Officials working to fix flawed tire recall system to prevent accidents

Michael Finney Image
Thursday, July 23, 2015
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Officials are making an effort to fix a flawed tire recall system to help prevent accidents from happening on the road.

Recalled tires known to be subject to blow outs may be on the car you're driving.

Now, an effort is moving forward to modernize what some consider an inefficient tire recall system.

Last year, 7 On Your Side bought three recalled tires from Costco that are known to puncture, which can lead to death and there is now new pressure to remove recalled tires from both the road and store shelves.

A scanner is used to keep track of tires in what some see as the answer to an inefficient tire recall system.

Federal regulators estimate just 20 to 38 percent of recalled tires are taken off the road.

Bill Meyerhoff of Seaview Tire and Brakes in Pacifica thinks a scanning system is certainly better than what we have now. "It would sure be a time saver and it would be a lot more accurate," he said.

Under the current system, recall notices are sent to bill via the mail, but he estimates two-thirds of tire manufacturers he deals with don't send out notices.

He's forced to look up the information on a government data base. "I'll just scroll through, you can see there's about 20 on each screen here," Meyerhoff said.

There are dozens of manufacturers each with many models and with different tire identification numbers that are 12 digits long. "There is some margin of error there. We can make a mistake in transposing one of those numbers," Meyerhoff said.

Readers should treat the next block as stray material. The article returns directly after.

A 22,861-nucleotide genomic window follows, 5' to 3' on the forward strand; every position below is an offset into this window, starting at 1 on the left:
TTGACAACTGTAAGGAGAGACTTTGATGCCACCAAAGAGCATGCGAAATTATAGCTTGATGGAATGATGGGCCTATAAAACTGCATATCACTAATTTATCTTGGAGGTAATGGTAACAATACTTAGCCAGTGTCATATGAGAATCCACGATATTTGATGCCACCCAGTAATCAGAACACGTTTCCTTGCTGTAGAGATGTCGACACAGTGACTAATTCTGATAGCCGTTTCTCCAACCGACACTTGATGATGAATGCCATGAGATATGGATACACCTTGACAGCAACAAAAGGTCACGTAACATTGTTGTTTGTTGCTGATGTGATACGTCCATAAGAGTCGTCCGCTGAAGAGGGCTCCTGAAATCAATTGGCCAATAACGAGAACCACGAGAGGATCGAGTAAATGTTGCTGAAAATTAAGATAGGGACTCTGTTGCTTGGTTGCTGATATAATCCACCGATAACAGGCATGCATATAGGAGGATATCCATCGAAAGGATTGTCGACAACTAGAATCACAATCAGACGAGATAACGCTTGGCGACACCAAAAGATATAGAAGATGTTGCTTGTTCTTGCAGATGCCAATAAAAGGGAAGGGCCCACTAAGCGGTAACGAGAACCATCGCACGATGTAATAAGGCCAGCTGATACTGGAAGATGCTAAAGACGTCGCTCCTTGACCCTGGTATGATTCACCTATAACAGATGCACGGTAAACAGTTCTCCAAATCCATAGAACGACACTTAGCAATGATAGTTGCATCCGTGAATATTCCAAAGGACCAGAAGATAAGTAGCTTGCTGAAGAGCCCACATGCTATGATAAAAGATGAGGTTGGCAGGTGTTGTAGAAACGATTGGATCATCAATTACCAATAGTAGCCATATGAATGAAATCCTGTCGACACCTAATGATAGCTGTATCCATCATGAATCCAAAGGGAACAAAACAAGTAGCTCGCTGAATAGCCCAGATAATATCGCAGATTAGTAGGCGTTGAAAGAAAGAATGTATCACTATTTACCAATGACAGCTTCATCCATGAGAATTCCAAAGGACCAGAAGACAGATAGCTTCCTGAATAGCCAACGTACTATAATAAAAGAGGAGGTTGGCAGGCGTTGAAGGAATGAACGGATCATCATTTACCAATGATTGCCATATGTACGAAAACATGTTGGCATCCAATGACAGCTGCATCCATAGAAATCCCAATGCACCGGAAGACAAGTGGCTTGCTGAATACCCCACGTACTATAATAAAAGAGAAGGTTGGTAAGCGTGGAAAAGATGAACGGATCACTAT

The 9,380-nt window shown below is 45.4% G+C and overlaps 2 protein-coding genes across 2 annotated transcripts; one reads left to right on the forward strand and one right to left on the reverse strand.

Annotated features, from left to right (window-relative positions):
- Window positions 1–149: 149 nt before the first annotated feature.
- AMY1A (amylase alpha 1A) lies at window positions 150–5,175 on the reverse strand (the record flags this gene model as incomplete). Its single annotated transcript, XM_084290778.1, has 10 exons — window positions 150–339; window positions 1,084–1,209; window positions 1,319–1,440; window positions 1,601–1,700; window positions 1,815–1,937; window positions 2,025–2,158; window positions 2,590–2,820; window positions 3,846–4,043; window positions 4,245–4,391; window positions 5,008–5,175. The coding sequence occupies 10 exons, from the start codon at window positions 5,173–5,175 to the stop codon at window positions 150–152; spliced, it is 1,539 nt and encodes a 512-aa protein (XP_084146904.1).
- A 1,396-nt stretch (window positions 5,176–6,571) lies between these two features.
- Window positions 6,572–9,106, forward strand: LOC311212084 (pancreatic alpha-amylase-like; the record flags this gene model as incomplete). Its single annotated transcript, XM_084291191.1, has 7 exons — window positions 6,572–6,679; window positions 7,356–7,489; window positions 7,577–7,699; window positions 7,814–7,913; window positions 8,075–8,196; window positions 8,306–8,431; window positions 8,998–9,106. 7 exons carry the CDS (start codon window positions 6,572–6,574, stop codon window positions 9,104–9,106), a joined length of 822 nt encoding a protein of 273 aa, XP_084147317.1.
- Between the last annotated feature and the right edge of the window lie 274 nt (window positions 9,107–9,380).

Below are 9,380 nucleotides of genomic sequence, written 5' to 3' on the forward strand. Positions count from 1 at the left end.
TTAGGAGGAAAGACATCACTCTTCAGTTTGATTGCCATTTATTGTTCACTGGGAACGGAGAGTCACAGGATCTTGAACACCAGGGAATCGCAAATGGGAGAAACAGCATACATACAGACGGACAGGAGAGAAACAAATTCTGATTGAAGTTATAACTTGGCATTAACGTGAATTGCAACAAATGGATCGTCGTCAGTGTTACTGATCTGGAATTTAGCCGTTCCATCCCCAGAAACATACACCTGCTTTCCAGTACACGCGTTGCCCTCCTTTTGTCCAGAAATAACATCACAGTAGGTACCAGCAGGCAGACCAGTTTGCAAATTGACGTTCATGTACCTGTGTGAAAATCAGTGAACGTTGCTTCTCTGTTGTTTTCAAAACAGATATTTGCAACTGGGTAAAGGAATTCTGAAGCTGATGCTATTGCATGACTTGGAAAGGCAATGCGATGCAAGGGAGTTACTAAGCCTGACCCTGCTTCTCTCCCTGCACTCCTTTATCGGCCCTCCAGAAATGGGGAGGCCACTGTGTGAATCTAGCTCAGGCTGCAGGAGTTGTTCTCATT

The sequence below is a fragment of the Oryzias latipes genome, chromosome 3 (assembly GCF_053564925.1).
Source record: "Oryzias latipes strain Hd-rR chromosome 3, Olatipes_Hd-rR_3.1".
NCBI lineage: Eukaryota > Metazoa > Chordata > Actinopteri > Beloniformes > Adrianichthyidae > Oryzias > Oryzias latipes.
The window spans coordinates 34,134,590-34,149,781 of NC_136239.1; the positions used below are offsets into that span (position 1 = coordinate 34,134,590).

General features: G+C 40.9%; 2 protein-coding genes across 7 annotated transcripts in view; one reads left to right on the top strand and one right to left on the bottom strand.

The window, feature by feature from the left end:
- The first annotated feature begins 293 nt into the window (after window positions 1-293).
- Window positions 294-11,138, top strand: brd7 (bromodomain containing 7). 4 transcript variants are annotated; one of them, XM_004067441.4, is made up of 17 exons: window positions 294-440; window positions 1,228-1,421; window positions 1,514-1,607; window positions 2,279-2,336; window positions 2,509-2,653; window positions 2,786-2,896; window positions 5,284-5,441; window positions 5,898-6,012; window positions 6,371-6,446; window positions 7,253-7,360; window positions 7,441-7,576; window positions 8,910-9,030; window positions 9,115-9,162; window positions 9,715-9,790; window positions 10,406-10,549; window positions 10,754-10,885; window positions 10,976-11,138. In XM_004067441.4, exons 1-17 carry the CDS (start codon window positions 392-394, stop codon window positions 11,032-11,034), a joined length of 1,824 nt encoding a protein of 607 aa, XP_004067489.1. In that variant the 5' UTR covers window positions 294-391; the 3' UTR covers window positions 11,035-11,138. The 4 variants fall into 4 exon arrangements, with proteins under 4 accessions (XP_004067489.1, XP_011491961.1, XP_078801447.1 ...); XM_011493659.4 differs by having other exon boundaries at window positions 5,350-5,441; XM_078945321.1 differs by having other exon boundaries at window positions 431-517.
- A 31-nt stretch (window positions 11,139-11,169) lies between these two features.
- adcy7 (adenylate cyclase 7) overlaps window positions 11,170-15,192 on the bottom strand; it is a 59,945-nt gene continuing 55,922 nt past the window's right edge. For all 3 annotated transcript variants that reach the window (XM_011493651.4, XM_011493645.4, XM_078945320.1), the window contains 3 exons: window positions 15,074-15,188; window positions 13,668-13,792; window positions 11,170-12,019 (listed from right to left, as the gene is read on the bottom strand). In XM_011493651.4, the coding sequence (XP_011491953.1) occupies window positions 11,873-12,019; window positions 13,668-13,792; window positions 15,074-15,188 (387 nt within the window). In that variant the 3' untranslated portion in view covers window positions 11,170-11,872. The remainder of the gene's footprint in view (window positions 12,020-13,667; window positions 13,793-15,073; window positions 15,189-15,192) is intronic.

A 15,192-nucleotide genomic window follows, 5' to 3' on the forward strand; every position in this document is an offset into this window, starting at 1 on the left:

Last year, investigators said two people were killed and eight injured after a church van overturned in Florida when the tread separated from a recalled tire.

The Tire Industry Association came out in support this week of a system to make tires scannable to alert everyone of recalls. "It's actually very feasible," Alien Technology spokesperson Neil Mitchell said.

Some companies he says already have scannable tires. "There are companies either embedding a RFID device inside of a tire or on the outside wall of the tire," Mitchell said.

But the Rubber Manufacturers Association says it's too early to implement the system because the infrastructure is not in place.

It's supporting a Senate bill being debated that would make registration of tires mandatory when they are sold.

Rubber Manufacturers Association released a statement saying: "Failure to act on this legislation will merely prolong a broken tire registration system."

Alien Technology estimates adding scannable technology to tires that would add just $1 to the cost of a tire.